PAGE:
"The USB Adapter feature was added for simple USB-to-MIDI functionality, specifically firmware updates for the MFC-101. It is a low priority task since audio processing is the Axe-Fx's primary usage. Latency is not guaranteed. It is not intended as anything more than a no-frills, simple MIDI adapter for non-critical tasks." source
USB Adapter Mode has not been implemented in the Axe-Fx III.
Read this: USB Audio, AES and SPDIF.
Maximum length of USB cables
"The Axe-Fx III moves a LOT more data over USB than the II. The audio is 8x8 vs. 4x2 and the MIDI-Over-USB interface runs 10-100x faster. Therefore it is important that the cable adhere to specifications (5m max). source
USB ground loop
High-pitched noise may be caused by a ground loop.
"The USB spec calls for grounding the cable at both ends (mistake). This can create an USB ground loop. Make sure everything is plugged into the same outlet strip." source
Screen flicker caused by USB
(Axe-Fx II) "An occasional flicker when hooked up to USB is not unusual. This is due to the screen redraw being interrupted by the USB thread." source
USB connection problem? Check the cable
When experiencing problems such as dropped connections or worse, always replace the USB cable first. Even if the cable works with other devices, it may be faulty.
Also, use cables which are as short as possible. Cable length is a frequent cause of intermittent failures.
Distorted audio playback
When audio playback through the Axe-Fx results in distorted audio, increase the USB buffer size.
USB performance can be monitored in Utilities.
Solving audio problems on Macs
If you have issues using USB with a Mac, try cleaning all audio preferences as explained here.
The Axe-Fx II and Axe-Fx III can work as an audio and MIDI interface just as it does on Windows or OS X, although Linux is not supported officially.
- Before firmware is loaded the device will be reported as a USB device with Vendor ID 2466 and Product ID 0003.
- After the USB controller gets loaded with its firmware the Axe-Fx II will be recognized as a USB soundcard device with Vendor ID 2466 and Product ID 8003.
- For a named output when using lsusb, adequate entries for Fractal Audio Systems and the Axe-Fx II must be added to "usb.ids" (typically under /usr/share/misc/usb.ids). See source
Loading the USB firmware:
- Ubuntu 16.04 and above users can use AlbertA's PPA and install the axefx2-usb-firmware package (sudo add-apt-repository ppa:albaguirre/axe-fx2 && sudo apt update && sudo apt install axefx2-usb-firmware)
- For others, volt created an install script package that is available for download here.
Since the Axe-Fx II is an Audio Class 2.0 compliant device no additional drivers are needed. The Linux kernel already supports such devices. However, depending on your kernel version, there can be some issues:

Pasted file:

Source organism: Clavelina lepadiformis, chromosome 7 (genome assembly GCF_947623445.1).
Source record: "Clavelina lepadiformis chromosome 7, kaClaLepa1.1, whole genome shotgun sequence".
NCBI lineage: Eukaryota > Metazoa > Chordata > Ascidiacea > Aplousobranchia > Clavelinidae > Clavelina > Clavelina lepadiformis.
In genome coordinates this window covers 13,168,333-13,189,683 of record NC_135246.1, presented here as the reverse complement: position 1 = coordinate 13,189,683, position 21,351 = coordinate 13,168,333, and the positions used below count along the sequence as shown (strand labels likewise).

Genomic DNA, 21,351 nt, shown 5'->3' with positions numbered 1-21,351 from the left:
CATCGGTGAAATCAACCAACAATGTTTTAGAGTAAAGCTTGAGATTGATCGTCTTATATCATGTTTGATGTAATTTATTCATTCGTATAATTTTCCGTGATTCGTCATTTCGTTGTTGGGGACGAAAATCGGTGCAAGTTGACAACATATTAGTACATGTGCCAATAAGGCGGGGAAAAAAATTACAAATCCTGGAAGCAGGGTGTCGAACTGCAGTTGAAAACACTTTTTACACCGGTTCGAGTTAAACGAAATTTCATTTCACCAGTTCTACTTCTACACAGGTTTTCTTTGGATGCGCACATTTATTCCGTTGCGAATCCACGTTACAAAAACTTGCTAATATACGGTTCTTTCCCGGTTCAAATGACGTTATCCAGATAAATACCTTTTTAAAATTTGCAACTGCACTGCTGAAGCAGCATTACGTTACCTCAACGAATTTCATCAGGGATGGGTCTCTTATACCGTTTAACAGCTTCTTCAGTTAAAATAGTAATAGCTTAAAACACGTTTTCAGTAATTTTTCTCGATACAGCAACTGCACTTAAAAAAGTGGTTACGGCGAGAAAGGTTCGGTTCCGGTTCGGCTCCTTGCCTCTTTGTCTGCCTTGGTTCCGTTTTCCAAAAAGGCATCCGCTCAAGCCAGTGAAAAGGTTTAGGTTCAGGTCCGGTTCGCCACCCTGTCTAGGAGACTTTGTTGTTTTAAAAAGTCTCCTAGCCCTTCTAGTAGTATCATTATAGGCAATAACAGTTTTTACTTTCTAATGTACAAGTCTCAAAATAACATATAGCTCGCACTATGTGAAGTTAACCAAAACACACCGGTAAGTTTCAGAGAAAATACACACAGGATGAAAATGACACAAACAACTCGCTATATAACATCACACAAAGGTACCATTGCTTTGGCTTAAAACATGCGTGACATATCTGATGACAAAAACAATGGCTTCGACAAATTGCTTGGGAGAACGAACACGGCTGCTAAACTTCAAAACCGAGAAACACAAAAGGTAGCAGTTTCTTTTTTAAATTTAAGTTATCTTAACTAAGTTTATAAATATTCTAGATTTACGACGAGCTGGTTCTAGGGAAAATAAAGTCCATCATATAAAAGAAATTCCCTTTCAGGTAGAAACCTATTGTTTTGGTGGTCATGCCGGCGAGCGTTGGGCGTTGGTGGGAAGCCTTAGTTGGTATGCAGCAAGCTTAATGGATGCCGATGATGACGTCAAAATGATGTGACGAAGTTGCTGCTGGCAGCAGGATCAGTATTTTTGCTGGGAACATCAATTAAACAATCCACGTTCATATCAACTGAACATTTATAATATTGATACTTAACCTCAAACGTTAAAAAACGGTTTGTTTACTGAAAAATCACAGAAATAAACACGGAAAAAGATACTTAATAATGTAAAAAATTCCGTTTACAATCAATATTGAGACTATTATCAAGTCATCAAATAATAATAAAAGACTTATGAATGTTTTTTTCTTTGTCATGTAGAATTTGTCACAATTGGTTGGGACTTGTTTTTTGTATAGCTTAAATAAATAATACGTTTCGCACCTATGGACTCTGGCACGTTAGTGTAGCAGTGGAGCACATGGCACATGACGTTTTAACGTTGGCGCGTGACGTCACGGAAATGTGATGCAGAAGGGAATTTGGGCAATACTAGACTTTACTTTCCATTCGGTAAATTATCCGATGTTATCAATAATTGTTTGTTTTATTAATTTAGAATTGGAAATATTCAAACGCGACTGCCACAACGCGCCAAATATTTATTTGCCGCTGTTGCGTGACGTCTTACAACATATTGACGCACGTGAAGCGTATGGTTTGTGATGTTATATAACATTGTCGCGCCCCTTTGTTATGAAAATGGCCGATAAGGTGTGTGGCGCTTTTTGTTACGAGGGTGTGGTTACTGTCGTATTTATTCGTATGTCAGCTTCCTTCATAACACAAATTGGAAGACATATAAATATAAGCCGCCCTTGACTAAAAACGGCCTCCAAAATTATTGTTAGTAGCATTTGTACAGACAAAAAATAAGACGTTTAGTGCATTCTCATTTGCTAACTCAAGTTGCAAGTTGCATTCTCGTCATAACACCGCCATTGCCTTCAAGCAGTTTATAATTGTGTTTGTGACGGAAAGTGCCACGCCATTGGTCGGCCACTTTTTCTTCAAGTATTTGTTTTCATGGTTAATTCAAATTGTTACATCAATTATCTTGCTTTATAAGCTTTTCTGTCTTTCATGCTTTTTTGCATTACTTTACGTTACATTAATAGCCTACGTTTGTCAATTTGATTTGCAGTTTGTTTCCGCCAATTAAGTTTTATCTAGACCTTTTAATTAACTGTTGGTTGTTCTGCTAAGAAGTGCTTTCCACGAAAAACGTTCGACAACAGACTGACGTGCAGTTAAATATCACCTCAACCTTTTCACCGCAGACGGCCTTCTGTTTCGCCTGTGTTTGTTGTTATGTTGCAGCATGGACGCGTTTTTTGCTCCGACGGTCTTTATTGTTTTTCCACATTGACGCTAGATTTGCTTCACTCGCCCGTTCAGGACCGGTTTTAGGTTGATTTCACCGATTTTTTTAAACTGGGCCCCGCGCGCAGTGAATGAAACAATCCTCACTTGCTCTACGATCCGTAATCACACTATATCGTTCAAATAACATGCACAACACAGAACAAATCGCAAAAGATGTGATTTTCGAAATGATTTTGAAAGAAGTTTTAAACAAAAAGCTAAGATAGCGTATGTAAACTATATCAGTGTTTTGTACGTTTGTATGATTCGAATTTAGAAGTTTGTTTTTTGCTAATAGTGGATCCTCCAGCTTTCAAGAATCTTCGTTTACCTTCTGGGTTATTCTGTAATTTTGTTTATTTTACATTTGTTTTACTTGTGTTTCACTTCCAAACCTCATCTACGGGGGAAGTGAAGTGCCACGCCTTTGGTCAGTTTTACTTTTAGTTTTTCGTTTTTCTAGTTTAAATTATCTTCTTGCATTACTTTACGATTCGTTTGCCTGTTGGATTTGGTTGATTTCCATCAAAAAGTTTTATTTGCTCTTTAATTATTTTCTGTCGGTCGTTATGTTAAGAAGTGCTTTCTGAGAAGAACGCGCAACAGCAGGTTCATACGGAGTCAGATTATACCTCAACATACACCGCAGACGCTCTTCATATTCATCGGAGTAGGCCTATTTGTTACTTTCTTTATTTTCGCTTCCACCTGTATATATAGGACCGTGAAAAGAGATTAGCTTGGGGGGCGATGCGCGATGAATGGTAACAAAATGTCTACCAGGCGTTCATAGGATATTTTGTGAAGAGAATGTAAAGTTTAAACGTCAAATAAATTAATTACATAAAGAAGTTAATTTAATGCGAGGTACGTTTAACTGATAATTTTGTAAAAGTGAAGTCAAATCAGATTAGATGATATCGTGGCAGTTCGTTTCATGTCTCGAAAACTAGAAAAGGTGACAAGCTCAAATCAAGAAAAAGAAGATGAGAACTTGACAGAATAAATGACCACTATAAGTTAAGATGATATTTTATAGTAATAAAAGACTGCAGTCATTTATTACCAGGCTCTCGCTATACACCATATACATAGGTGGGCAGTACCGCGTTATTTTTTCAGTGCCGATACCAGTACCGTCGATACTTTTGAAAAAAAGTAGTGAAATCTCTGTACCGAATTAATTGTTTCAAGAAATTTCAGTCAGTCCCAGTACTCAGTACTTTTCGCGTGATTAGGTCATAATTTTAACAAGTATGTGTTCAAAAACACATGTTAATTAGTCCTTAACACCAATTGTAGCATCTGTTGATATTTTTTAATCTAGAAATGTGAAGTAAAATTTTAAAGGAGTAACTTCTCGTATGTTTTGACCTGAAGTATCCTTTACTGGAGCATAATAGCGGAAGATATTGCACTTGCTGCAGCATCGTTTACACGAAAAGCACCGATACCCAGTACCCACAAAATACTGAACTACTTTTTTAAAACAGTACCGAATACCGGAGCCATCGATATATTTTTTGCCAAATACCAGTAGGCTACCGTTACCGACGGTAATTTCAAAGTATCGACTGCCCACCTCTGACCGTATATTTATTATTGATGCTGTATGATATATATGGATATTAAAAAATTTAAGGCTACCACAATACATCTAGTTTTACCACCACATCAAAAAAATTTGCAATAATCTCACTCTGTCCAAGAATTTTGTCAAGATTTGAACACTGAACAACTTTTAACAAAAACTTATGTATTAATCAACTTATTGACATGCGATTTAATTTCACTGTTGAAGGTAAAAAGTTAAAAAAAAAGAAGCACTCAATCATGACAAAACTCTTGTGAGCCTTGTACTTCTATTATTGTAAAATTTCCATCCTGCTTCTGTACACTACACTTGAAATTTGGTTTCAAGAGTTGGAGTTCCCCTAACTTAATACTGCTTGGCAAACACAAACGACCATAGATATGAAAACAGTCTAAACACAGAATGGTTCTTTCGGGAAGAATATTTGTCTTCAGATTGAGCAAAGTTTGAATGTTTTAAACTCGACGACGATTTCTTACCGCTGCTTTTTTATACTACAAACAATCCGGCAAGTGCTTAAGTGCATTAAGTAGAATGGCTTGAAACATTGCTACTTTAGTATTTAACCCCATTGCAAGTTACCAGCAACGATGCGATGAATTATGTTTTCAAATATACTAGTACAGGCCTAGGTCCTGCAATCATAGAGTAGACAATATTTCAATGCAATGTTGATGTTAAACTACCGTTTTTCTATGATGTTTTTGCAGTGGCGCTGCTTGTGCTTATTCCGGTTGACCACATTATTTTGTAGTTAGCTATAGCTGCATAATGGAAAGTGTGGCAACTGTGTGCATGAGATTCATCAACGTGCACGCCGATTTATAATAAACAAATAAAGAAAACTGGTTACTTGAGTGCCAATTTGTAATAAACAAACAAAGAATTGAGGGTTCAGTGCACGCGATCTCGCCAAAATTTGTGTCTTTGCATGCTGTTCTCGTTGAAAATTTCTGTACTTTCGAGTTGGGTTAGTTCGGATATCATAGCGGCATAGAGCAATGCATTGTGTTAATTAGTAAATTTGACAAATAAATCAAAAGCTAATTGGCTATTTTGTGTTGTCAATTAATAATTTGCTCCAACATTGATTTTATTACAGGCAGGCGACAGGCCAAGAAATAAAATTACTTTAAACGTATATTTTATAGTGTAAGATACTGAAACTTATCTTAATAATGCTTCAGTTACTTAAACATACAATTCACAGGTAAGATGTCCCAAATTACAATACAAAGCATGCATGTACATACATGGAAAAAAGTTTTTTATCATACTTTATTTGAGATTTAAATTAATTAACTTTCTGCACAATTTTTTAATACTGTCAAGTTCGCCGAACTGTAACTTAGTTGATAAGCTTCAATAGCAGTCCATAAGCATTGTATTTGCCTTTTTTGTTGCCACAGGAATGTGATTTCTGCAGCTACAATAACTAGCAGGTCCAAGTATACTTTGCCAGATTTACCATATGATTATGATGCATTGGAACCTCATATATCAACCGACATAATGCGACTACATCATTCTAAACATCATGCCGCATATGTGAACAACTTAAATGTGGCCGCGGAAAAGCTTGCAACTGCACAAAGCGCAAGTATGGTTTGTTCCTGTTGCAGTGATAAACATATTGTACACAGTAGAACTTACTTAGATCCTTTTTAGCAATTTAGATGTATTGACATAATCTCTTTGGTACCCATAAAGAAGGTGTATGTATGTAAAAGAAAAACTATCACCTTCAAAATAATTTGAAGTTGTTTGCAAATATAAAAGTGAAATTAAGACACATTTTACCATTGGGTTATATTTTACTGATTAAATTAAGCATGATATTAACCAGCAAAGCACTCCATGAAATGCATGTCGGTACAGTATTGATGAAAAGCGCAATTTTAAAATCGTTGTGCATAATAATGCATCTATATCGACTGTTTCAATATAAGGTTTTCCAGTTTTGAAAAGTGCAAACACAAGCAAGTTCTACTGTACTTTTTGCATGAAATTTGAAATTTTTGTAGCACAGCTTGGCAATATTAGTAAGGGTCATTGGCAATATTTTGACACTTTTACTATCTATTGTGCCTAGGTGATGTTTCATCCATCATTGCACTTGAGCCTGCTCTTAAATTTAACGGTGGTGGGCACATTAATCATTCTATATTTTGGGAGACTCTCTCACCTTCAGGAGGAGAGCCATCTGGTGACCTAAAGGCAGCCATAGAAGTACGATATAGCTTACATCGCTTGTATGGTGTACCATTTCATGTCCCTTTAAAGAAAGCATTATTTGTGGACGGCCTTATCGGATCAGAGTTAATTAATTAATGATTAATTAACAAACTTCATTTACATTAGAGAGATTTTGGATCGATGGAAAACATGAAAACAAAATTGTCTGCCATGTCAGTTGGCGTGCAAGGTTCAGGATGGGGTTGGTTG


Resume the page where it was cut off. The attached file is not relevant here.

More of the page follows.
- For systems with a kernel older than 3.10, you will need to patch clock.c in the ALSA's usb-audio kernel module (<linux>/sound/usb/clock.c). See more here.
- For systems with a kernel older than 4.10, the ALSA usb-audio driver may cause overflows or underflows at the device since there is no proper sync applied. A patch is available here. See more here.
- Ubuntu 16.04/16.10 users can use AlbertA's PPA and install the snd-usb-audio-dkms package which installs the patched kernel module (DKMS actually builds it for your running kernel and rebuilds any time there's a kernel update).
- To verify check the “USB” bar graph in Utility->Status which displays the amount of data in the USB FIFO buffer. Ideally the bar should be at around 50%. The number of buffer errors that have occurred since the last buffer reset is indicated above the bar graph - this should be zero when the driver is functioning correctly.
Threads about using Axe-Fx II with Linux:
The Axe-Fx III unlike the Axe-Fx II has the firmware built in - so there are no firmware binary blobs that have to be uploaded.
The required kernel patches have been merged in Linux v4.18. Ubuntu 18.04.2 (or derivative) has upgraded to kernel version v4.18 so the Axe-Fx III should work out of the box.
What follows are descriptions of the required patches previous to v.18:
- Due to the USB audio configuration used - asynchronous output with implicit feedback endpoints, a quirk needs to be introduced.
- The Axe-Fx III USB port enumerates immediately after being turned on - but does not respond to commands until it fully boots up, which needs a workaround in the USB audio module
Threads about using Axe-Fx III with Linux: